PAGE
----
Depends what you classify as 'fields', but apart from the current status of my frivolous reporting, I have done court, politics and hard-core news in the past. I didn't just fall into fashion, health and lifestyle journalism. It all started with interviewing Anna Bligh and Campbell Newman in Queensland. Freelancing became the next obvious step for me, only because I moved to Sydney and couldn't find that magical doorway into the printing press world. I did all the infamous internships everyone talks of and while doing so, I sent out several shameless emails and pitches to editors. They started getting approved, I started eating more than chickpeas from a can and quit all my internships to freelance on a full-time basis. Having said that, if an opportunity arises, I would still take up a full-time writing job in a newspaper or magazine. I have a crazy craving for an office.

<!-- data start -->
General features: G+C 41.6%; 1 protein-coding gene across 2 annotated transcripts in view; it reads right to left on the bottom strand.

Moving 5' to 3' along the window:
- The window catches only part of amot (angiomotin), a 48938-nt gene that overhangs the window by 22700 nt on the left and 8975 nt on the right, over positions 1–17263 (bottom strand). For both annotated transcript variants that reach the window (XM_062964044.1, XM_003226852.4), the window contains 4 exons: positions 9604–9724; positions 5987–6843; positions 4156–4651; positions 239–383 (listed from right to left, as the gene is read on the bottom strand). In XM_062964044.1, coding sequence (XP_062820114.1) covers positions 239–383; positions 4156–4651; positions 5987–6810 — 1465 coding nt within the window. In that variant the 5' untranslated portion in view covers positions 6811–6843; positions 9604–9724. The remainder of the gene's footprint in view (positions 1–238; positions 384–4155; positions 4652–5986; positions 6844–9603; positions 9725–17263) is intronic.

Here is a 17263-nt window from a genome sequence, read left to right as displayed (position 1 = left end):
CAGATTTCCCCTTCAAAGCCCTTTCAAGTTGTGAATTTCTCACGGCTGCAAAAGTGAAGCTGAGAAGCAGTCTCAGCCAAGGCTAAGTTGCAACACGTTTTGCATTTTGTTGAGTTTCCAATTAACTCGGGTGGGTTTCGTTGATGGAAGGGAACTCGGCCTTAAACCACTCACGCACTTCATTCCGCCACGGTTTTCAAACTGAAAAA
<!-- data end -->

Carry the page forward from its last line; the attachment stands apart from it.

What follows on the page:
3. What were your first goals as a writer? For which publications did you aim to write?
Getting a by-line. It was my very first goal and I haven't changed much. Anywhere, anyhow, I just want to keep getting published. My first published story was for Quest Newspapers in Brisbane, and I didn't make my sub-editor very happy because it was a very badly-written story. But I didn't aim too high back then, it was always looking one step ahead. After suburban newspapers, Courier-Mail was the next stop, then mX, followed by a Brisbane-based magazine and now an international published story.
4. What was your first paid (or breakthrough) article? How did it come about?